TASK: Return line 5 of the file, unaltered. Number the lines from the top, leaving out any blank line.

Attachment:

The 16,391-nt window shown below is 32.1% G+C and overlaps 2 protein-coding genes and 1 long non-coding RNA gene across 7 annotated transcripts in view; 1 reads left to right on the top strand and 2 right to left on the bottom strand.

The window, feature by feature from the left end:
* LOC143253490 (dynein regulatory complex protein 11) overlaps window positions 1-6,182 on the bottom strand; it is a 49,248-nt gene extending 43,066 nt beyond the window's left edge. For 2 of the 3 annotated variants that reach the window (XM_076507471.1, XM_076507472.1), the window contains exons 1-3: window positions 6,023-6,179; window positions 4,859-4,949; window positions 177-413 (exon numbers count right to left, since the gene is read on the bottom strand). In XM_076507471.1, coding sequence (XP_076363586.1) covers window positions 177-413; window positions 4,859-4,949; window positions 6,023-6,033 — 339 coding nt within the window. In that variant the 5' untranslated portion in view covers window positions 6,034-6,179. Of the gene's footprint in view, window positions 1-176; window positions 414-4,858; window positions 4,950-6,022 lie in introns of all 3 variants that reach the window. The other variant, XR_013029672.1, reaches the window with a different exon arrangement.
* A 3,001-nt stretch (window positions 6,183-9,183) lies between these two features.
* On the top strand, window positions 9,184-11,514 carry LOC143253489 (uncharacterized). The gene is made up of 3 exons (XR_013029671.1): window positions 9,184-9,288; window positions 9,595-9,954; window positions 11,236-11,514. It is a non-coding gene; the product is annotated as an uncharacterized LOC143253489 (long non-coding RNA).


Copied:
* On the top strand, window positions 9,184-11,514 carry LOC143253489 (uncharacterized). The gene is made up of 3 exons (XR_013029671.1): window positions 9,184-9,288; window positions 9,595-9,954; window positions 11,236-11,514. It is a non-coding gene; the product is annotated as an uncharacterized LOC143253489 (long non-coding RNA).